Vasquez was arrested Thursday after police found the body of his wife in the 800 block of Lane Street.

He was caught by police after he fled the scene.

Police say he also had a prior record with charges of assault and terroristic threats against his wife in 2006.

They say Thursday’s suspected homicide is the third violent encounter reported between the couple.

… it’s in Washington state…

Family members suspect jealousy may have led to the gruesome slayings of an Othello teen and her 3-year-old son found shot and severely burned in a remote part of Franklin County.

Maria G. Cruiz-Calvillo, 18, and Luis F. Lopez-Cruz were identified Monday as the bodies found last week inside a vehicle that was set on fire in a ravine near the intersection of Scootney and Ridge roads.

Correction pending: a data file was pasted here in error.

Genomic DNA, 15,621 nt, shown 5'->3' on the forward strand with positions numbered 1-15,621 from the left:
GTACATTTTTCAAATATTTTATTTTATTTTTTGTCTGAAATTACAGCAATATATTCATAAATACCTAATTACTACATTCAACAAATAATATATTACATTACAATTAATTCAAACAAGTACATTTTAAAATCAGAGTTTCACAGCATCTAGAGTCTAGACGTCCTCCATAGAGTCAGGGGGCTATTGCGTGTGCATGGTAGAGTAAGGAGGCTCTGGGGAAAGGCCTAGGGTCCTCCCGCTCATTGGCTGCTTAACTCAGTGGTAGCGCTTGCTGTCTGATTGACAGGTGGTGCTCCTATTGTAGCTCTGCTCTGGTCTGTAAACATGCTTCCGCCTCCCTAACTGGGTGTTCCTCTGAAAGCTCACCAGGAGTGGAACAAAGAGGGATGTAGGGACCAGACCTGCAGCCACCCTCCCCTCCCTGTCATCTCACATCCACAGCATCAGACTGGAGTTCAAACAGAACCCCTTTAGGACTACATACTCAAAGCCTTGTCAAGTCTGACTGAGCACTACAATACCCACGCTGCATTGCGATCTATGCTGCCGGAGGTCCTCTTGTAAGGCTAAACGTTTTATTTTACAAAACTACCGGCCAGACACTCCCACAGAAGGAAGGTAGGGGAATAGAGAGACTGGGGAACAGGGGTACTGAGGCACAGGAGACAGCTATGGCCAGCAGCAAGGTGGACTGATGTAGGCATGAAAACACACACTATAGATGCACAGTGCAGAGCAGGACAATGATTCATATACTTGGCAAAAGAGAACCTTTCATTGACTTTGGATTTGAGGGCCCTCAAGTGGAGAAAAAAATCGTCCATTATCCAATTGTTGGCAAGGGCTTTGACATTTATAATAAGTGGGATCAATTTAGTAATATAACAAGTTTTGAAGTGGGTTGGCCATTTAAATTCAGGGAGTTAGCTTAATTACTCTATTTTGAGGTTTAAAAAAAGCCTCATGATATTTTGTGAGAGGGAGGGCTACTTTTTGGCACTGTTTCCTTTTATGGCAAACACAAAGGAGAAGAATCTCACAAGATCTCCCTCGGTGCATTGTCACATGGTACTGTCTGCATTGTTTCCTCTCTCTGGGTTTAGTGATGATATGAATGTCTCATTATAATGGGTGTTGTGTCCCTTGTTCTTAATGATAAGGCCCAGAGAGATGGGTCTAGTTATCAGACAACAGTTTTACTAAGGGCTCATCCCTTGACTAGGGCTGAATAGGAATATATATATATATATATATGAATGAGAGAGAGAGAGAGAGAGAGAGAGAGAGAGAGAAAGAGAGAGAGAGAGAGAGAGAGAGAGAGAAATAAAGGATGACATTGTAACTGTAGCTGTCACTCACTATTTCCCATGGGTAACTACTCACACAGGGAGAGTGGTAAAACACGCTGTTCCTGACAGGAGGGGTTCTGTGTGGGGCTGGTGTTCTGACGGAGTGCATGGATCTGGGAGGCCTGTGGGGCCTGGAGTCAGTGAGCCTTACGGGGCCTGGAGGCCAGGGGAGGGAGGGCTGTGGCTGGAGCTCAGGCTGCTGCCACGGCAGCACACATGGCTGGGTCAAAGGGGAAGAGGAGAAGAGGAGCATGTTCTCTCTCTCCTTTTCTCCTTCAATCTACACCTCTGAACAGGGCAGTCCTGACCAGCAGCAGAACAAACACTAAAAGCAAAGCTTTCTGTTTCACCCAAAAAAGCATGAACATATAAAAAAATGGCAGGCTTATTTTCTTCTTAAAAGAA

Luis likely was still alive when the car went up in flames, according to Dan Blasdel, Franklin County coroner.

Luis would have turned four years old on Thursday.

Prudencio Juan Fragos-Ramirez, 25, of Connell, reportedly had recently started dating Cruiz-Calvillo and is suspected of killing the pair.

Fragos-Ramirez was arrested hours into the investigation at his home less than a mile from where the bodies were found. He appeared Monday in Franklin County Superior Court, where Judge Carrie Runge set bail at $1 million.

Runge ordered Fragos-Ramirez, who has previous convictions for DUI and driving while suspended, held for up to 72 hours while prosecutors determine what charges to file. Prosecutors say Fragos-Ramirez was deported in 2014 and got back into the country illegally.

Oklahoma